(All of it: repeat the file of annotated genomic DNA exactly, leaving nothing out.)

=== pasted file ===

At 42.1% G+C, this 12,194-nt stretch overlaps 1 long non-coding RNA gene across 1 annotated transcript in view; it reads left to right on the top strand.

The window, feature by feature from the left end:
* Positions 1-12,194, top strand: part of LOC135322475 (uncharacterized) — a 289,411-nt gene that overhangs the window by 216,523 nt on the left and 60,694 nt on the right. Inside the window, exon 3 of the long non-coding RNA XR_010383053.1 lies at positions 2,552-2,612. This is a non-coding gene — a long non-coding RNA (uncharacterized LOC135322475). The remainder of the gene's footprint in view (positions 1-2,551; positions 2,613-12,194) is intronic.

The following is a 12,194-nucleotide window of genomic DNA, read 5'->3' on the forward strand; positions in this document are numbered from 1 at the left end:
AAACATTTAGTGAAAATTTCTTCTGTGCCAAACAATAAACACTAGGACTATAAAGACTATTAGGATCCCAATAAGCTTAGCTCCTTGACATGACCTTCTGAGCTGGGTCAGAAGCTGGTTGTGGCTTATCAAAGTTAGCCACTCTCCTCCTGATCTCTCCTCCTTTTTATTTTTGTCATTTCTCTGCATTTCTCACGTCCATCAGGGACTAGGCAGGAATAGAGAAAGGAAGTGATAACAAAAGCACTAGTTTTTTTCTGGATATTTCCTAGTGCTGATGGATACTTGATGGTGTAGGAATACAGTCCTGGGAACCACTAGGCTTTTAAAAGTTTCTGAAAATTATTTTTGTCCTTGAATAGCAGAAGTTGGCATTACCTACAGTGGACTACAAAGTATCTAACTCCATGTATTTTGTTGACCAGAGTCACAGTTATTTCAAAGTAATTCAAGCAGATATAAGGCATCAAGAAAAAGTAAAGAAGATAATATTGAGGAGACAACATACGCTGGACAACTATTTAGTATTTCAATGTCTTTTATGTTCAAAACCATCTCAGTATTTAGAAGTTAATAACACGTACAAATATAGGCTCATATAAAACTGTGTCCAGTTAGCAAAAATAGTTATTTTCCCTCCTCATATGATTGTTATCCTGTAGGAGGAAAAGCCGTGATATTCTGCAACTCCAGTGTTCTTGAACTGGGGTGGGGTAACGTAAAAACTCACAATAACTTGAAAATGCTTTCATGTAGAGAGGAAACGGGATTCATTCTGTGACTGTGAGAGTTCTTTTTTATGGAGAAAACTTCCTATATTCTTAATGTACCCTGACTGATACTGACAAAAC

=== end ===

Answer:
At 42.1% G+C, this 12,194-nt stretch overlaps 1 long non-coding RNA gene across 1 annotated transcript in view; it reads left to right on the top strand.

The window, feature by feature from the left end:
* Positions 1-12,194, top strand: part of LOC135322475 (uncharacterized) — a 289,411-nt gene that overhangs the window by 216,523 nt on the left and 60,694 nt on the right. Inside the window, exon 3 of the long non-coding RNA XR_010383053.1 lies at positions 2,552-2,612. This is a non-coding gene — a long non-coding RNA (uncharacterized LOC135322475). The remainder of the gene's footprint in view (positions 1-2,551; positions 2,613-12,194) is intronic.

The following is a 12,194-nucleotide window of genomic DNA, read 5'->3' on the forward strand; positions in this document are numbered from 1 at the left end:
AAACATTTAGTGAAAATTTCTTCTGTGCCAAACAATAAACACTAGGACTATAAAGACTATTAGGATCCCAATAAGCTTAGCTCCTTGACATGACCTTCTGAGCTGGGTCAGAAGCTGGTTGTGGCTTATCAAAGTTAGCCACTCTCCTCCTGATCTCTCCTCCTTTTTATTTTTGTCATTTCTCTGCATTTCTCACGTCCATCAGGGACTAGGCAGGAATAGAGAAAGGAAGTGATAACAAAAGCACTAGTTTTTTTCTGGATATTTCCTAGTGCTGATGGATACTTGATGGTGTAGGAATACAGTCCTGGGAACCACTAGGCTTTTAAAAGTTTCTGAAAATTATTTTTGTCCTTGAATAGCAGAAGTTGGCATTACCTACAGTGGACTACAAAGTATCTAACTCCATGTATTTTGTTGACCAGAGTCACAGTTATTTCAAAGTAATTCAAGCAGATATAAGGCATCAAGAAAAAGTAAAGAAGATAATATTGAGGAGACAACATACGCTGGACAACTATTTAGTATTTCAATGTCTTTTATGTTCAAAACCATCTCAGTATTTAGAAGTTAATAACACGTACAAATATAGGCTCATATAAAACTGTGTCCAGTTAGCAAAAATAGTTATTTTCCCTCCTCATATGATTGTTATCCTGTAGGAGGAAAAGCCGTGATATTCTGCAACTCCAGTGTTCTTGAACTGGGGTGGGGTAACGTAAAAACTCACAATAACTTGAAAATGCTTTCATGTAGAGAGGAAACGGGATTCATTCTGTGACTGTGAGAGTTCTTTTTTATGGAGAAAACTTCCTATATTCTTAATGTACCCTGACTGATACTGACAAAAC